By Michael Lotti
What it is
Nonwoven, washable cloth that continuously generates an electric current.
How it works
The thermoelectric effect, which is the tendency of charged particles to move from warm to cold parts of metals, ceramics, fibers, and other materials.
“This fabric continuously generates small amounts of electricity, so it’s ideal for large applications,” says David Carroll, director of the Center for Nanotechnology and Molecular Materials at Wake Forest University. House wrap, roofing underlayment and sound deadening materials in cars and airplanes are just a few examples. Carroll thinks that smaller applications, such as an iPhone case or a wristband, are possible in the near future.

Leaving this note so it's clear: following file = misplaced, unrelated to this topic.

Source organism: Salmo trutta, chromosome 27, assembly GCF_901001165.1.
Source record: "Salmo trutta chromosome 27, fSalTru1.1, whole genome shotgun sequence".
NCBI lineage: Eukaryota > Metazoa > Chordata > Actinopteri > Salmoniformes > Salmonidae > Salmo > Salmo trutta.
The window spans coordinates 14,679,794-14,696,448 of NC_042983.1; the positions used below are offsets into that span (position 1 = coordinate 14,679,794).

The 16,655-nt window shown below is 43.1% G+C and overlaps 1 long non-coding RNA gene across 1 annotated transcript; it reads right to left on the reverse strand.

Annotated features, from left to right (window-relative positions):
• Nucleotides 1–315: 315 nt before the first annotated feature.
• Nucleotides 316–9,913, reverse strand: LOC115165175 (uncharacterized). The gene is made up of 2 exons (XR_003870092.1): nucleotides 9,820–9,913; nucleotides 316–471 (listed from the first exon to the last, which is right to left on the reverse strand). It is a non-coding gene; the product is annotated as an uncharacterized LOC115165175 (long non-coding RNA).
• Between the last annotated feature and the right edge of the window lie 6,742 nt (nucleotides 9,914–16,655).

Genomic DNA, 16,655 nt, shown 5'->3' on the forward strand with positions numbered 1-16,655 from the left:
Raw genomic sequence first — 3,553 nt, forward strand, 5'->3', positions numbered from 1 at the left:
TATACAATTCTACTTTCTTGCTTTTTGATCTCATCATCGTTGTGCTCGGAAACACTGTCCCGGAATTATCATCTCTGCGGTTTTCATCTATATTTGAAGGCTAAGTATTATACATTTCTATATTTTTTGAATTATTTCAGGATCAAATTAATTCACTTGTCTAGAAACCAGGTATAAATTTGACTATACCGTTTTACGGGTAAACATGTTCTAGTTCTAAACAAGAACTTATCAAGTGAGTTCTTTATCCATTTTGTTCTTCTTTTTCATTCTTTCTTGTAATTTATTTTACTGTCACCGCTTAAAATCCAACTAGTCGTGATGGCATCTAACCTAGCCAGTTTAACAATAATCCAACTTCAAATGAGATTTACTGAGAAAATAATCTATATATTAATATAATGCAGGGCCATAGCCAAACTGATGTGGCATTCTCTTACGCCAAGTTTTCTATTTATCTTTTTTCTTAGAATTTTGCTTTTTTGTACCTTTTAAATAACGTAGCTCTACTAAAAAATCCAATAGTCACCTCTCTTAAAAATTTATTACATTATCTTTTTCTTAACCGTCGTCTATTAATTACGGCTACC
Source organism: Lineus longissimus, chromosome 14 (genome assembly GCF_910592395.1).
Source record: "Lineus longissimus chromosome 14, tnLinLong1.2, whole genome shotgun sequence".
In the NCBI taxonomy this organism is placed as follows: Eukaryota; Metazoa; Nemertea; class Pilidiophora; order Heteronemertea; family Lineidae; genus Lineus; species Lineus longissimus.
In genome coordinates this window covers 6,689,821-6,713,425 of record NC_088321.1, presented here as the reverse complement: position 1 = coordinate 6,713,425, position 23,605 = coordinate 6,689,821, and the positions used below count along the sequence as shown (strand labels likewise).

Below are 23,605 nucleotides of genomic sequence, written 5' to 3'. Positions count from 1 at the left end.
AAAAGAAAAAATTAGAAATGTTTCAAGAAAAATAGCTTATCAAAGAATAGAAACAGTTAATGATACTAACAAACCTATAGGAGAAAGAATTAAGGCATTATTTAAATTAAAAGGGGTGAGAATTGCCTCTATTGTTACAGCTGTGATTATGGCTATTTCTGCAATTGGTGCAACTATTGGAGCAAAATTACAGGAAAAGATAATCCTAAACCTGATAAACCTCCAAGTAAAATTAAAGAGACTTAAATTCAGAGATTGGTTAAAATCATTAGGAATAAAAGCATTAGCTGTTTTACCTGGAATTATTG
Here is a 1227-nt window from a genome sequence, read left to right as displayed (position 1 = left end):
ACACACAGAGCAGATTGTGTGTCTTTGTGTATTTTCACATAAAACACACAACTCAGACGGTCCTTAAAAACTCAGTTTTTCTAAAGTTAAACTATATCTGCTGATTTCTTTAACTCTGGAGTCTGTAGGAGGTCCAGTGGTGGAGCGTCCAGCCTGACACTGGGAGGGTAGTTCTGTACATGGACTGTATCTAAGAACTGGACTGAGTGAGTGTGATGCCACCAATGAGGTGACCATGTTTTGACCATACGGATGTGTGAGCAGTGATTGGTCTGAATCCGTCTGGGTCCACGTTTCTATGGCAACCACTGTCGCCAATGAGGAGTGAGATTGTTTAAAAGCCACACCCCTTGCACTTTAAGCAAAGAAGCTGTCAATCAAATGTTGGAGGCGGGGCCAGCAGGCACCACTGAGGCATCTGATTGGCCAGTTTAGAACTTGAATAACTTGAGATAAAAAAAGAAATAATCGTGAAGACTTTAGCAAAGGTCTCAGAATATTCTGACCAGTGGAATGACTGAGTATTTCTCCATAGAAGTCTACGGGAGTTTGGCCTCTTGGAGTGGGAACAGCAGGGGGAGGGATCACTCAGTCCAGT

Obstacles to development
Ceramic materials claim the lion’s share of thermoelectric research dollars, says Carroll, leaving little for developing fabrics. “Ceramics are more efficient in the short run, so funding agencies don’t notice the advantages of a continuously generating, non-brittle energy source,” Carroll explains. Limited research funds mean slower development and a high cost per square foot. “A corporate partner would help us make large amounts and bring down the price.”